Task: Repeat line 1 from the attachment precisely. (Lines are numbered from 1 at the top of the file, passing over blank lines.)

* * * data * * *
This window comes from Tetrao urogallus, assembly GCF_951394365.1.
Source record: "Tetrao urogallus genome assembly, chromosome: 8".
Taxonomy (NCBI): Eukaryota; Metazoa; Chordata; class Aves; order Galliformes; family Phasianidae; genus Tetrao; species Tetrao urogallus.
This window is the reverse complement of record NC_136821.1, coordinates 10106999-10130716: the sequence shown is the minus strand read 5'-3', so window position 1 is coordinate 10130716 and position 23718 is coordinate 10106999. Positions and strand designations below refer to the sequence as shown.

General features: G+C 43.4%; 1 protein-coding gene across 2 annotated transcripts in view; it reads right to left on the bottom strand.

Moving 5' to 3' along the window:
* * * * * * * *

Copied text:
This window comes from Tetrao urogallus, assembly GCF_951394365.1.